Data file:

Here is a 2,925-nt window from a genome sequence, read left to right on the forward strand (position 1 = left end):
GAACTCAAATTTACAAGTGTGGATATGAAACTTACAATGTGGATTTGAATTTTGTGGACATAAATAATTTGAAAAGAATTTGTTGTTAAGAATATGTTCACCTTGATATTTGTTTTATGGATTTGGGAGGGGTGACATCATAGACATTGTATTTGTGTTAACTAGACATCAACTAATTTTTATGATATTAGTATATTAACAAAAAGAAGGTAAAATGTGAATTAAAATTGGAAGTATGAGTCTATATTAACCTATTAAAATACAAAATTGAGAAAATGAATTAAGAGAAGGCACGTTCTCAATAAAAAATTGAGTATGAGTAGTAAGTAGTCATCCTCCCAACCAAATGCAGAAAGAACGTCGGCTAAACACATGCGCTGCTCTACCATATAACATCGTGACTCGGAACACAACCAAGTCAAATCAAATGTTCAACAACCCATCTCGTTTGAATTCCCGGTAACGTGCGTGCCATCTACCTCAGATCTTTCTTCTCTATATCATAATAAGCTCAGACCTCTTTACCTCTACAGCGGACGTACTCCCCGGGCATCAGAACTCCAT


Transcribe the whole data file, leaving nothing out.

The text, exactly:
Here is a 2,925-nt window from a genome sequence, read left to right on the forward strand (position 1 = left end):
GAACTCAAATTTACAAGTGTGGATATGAAACTTACAATGTGGATTTGAATTTTGTGGACATAAATAATTTGAAAAGAATTTGTTGTTAAGAATATGTTCACCTTGATATTTGTTTTATGGATTTGGGAGGGGTGACATCATAGACATTGTATTTGTGTTAACTAGACATCAACTAATTTTTATGATATTAGTATATTAACAAAAAGAAGGTAAAATGTGAATTAAAATTGGAAGTATGAGTCTATATTAACCTATTAAAATACAAAATTGAGAAAATGAATTAAGAGAAGGCACGTTCTCAATAAAAAATTGAGTATGAGTAGTAAGTAGTCATCCTCCCAACCAAATGCAGAAAGAACGTCGGCTAAACACATGCGCTGCTCTACCATATAACATCGTGACTCGGAACACAACCAAGTCAAATCAAATGTTCAACAACCCATCTCGTTTGAATTCCCGGTAACGTGCGTGCCATCTACCTCAGATCTTTCTTCTCTATATCATAATAAGCTCAGACCTCTTTACCTCTACAGCGGACGTACTCCCCGGGCATCAGAACTCCAT